Wrestlers and coaches came together at Woodstock High School to participate in a wrestling clinic honoring a fallen war veteran who loved the sport.

Before Major Doug Zembiec was serving his country as a U.S. Marine, he was an unstoppable force on the wrestling mat.

Zembiec graduated from La Cueva High School in Albuquerque, N.M. His junior year, he won a state championship and he repeated the feat his senior year, winning every match that year. He went on to wrestle while attending the United States Naval Academy with a record of 95-21-1 and finished as an NCAA All-American. He graduated from the academy in 1995.

Zembiec was awarded a Bronze Star for his efforts in a month-long fight in Fallujah, Iraq, in 2004. After being assigned a desk job, he volunteered to return to the frontlines. Zembiec was killed May 11, 2007, while leading a combat operation in Baghdad.

Jon Grell, a WHS dean and wrestling coach who is on a leave of absence while he serves on active duty, coordinated with Kurt Kyle, a 1991 WHS graduate, to bring the clinic to Woodstock. The clinic is held yearly and put on with the help of Zembiec’s classmates of 1995.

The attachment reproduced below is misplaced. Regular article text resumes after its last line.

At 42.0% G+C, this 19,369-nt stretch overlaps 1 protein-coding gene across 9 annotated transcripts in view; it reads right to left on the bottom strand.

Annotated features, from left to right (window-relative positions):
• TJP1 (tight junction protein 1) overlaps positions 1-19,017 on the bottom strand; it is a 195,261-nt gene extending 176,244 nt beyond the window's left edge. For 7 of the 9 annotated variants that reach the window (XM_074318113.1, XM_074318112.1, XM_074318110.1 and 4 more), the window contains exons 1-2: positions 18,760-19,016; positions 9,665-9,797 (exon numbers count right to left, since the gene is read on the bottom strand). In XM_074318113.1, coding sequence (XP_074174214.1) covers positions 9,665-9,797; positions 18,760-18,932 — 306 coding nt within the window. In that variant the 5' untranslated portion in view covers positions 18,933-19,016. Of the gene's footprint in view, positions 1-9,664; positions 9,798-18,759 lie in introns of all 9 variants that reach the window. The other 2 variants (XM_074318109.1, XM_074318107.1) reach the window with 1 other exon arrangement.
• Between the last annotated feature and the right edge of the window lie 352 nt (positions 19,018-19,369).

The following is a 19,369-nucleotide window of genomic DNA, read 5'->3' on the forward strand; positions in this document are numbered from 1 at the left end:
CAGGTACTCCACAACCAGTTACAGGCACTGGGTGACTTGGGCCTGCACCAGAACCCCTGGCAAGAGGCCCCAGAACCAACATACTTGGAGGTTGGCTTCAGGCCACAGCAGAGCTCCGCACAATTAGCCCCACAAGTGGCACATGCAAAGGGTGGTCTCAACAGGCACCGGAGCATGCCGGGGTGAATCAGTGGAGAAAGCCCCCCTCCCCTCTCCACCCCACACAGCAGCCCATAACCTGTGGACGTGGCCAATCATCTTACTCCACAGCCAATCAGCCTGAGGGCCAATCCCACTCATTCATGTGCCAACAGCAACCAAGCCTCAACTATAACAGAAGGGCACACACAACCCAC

The clinic, held May 13 at James Shipley Gymnasium, was attended by about 85 wrestlers ranging from first- through 12th-graders. Several college-age wrestlers attended just for fun. About 20 coaches attended and, along with parents, were treated to a coaching clinic from Mike Clayton, head coach of USA Wrestling.

“Mike lives and breathes wrestling and the development of the sport in the United States, and he taught the coaches and wrestlers a great deal in a short amount of time,” Grell said.

Joel Sharratt, who led the instruction at the clinic, is the head Navy wrestling coach. Sharratt said his focus for the wrestlers in the clinic was deeper than just technique. Heavy focus was on work ethic, discipline and character. Zembiec’s classmates took turns speaking about his legacy as a wrestler and as a war hero. Randy Walsh, 1996 graduate of the Naval Academy, read the Silver Star Citation posthumously issued to Zembiec.

“It is all about remembering Zembiec, who was a close friend of mine. Ten years ago [May 11], he was killed working with the CIA. It’s a great opportunity to get this group of guys together and share a bit of Doug’s character with these guys. Let them see a hero, a role model. Wrestling applies itself very well to the world of combat. When you understand the tactics and strategies of the sport, you’re going to look at the world, and the world of conflict, through the lens of a wrestler. That’s something that Doug did extraordinarily well,” Sharratt said.

“It was an honor to host such tremendous coaches and wrestlers, all in the memory of a great Marine, great wrestler and great human being, Doug Zembiec,” Grell said.

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